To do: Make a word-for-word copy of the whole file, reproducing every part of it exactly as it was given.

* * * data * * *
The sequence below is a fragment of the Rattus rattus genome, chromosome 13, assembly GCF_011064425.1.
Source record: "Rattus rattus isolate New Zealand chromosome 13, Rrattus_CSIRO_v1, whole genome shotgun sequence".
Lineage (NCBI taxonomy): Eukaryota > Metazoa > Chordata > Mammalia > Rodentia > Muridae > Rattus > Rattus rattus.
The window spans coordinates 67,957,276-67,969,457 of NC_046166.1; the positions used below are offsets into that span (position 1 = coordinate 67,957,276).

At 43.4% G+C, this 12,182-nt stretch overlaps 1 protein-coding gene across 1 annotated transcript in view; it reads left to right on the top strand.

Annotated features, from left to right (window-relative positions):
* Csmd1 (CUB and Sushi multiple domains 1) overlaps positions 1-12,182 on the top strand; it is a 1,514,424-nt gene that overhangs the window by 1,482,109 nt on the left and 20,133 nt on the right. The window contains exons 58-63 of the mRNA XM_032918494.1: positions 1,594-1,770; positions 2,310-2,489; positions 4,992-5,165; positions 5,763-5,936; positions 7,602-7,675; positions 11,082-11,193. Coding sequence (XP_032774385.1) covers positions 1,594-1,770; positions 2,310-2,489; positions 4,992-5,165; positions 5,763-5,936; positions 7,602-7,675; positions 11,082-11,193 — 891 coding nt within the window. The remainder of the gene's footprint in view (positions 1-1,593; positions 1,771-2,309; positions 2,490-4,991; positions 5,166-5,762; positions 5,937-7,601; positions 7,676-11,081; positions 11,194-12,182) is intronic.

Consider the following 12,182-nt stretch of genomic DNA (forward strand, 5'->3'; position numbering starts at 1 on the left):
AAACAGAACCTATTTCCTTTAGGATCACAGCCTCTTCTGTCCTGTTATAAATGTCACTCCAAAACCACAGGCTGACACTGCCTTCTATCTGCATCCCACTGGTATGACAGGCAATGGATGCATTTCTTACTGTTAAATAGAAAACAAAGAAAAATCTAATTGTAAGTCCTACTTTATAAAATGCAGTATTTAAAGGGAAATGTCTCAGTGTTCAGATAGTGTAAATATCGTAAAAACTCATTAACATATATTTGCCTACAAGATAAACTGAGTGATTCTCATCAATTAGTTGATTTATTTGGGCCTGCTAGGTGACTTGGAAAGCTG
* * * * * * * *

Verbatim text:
The sequence below is a fragment of the Rattus rattus genome, chromosome 13, assembly GCF_011064425.1.
Source record: "Rattus rattus isolate New Zealand chromosome 13, Rrattus_CSIRO_v1, whole genome shotgun sequence".
Lineage (NCBI taxonomy): Eukaryota > Metazoa > Chordata > Mammalia > Rodentia > Muridae > Rattus > Rattus rattus.
The window spans coordinates 67,957,276-67,969,457 of NC_046166.1; the positions used below are offsets into that span (position 1 = coordinate 67,957,276).

At 43.4% G+C, this 12,182-nt stretch overlaps 1 protein-coding gene across 1 annotated transcript in view; it reads left to right on the top strand.

Annotated features, from left to right (window-relative positions):
* Csmd1 (CUB and Sushi multiple domains 1) overlaps positions 1-12,182 on the top strand; it is a 1,514,424-nt gene that overhangs the window by 1,482,109 nt on the left and 20,133 nt on the right. The window contains exons 58-63 of the mRNA XM_032918494.1: positions 1,594-1,770; positions 2,310-2,489; positions 4,992-5,165; positions 5,763-5,936; positions 7,602-7,675; positions 11,082-11,193. Coding sequence (XP_032774385.1) covers positions 1,594-1,770; positions 2,310-2,489; positions 4,992-5,165; positions 5,763-5,936; positions 7,602-7,675; positions 11,082-11,193 — 891 coding nt within the window. The remainder of the gene's footprint in view (positions 1-1,593; positions 1,771-2,309; positions 2,490-4,991; positions 5,166-5,762; positions 5,937-7,601; positions 7,676-11,081; positions 11,194-12,182) is intronic.

Consider the following 12,182-nt stretch of genomic DNA (forward strand, 5'->3'; position numbering starts at 1 on the left):
AAACAGAACCTATTTCCTTTAGGATCACAGCCTCTTCTGTCCTGTTATAAATGTCACTCCAAAACCACAGGCTGACACTGCCTTCTATCTGCATCCCACTGGTATGACAGGCAATGGATGCATTTCTTACTGTTAAATAGAAAACAAAGAAAAATCTAATTGTAAGTCCTACTTTATAAAATGCAGTATTTAAAGGGAAATGTCTCAGTGTTCAGATAGTGTAAATATCGTAAAAACTCATTAACATATATTTGCCTACAAGATAAACTGAGTGATTCTCATCAATTAGTTGATTTATTTGGGCCTGCTAGGTGACTTGGAAAGCTG